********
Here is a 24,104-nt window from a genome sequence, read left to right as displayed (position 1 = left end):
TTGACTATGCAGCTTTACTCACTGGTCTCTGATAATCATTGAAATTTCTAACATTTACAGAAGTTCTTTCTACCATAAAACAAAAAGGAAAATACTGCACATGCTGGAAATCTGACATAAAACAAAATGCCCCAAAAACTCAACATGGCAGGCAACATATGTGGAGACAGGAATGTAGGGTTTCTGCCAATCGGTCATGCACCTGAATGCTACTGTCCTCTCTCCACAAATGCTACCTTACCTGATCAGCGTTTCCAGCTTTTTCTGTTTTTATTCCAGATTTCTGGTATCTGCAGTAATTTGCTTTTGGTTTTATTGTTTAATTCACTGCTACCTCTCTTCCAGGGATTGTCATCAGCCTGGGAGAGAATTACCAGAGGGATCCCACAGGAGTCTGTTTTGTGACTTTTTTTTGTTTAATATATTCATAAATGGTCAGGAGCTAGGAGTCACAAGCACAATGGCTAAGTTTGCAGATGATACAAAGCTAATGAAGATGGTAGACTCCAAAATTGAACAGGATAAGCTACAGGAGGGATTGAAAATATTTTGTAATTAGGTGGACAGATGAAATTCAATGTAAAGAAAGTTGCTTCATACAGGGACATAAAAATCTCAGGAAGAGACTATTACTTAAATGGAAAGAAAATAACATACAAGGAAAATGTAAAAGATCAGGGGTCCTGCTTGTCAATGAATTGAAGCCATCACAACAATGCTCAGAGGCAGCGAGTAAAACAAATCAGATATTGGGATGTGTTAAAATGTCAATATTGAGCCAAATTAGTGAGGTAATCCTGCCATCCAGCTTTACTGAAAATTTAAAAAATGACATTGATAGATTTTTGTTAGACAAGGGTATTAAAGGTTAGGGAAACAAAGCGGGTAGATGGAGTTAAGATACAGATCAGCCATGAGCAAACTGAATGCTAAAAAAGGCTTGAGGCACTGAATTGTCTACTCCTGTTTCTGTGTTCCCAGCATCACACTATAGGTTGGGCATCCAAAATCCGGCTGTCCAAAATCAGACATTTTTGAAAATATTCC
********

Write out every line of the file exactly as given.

Here is a 24,104-nt window from a genome sequence, read left to right as displayed (position 1 = left end):
TTGACTATGCAGCTTTACTCACTGGTCTCTGATAATCATTGAAATTTCTAACATTTACAGAAGTTCTTTCTACCATAAAACAAAAAGGAAAATACTGCACATGCTGGAAATCTGACATAAAACAAAATGCCCCAAAAACTCAACATGGCAGGCAACATATGTGGAGACAGGAATGTAGGGTTTCTGCCAATCGGTCATGCACCTGAATGCTACTGTCCTCTCTCCACAAATGCTACCTTACCTGATCAGCGTTTCCAGCTTTTTCTGTTTTTATTCCAGATTTCTGGTATCTGCAGTAATTTGCTTTTGGTTTTATTGTTTAATTCACTGCTACCTCTCTTCCAGGGATTGTCATCAGCCTGGGAGAGAATTACCAGAGGGATCCCACAGGAGTCTGTTTTGTGACTTTTTTTTGTTTAATATATTCATAAATGGTCAGGAGCTAGGAGTCACAAGCACAATGGCTAAGTTTGCAGATGATACAAAGCTAATGAAGATGGTAGACTCCAAAATTGAACAGGATAAGCTACAGGAGGGATTGAAAATATTTTGTAATTAGGTGGACAGATGAAATTCAATGTAAAGAAAGTTGCTTCATACAGGGACATAAAAATCTCAGGAAGAGACTATTACTTAAATGGAAAGAAAATAACATACAAGGAAAATGTAAAAGATCAGGGGTCCTGCTTGTCAATGAATTGAAGCCATCACAACAATGCTCAGAGGCAGCGAGTAAAACAAATCAGATATTGGGATGTGTTAAAATGTCAATATTGAGCCAAATTAGTGAGGTAATCCTGCCATCCAGCTTTACTGAAAATTTAAAAAATGACATTGATAGATTTTTGTTAGACAAGGGTATTAAAGGTTAGGGAAACAAAGCGGGTAGATGGAGTTAAGATACAGATCAGCCATGAGCAAACTGAATGCTAAAAAAGGCTTGAGGCACTGAATTGTCTACTCCTGTTTCTGTGTTCCCAGCATCACACTATAGGTTGGGCATCCAAAATCCGGCTGTCCAAAATCAGACATTTTTGAAAATATTCC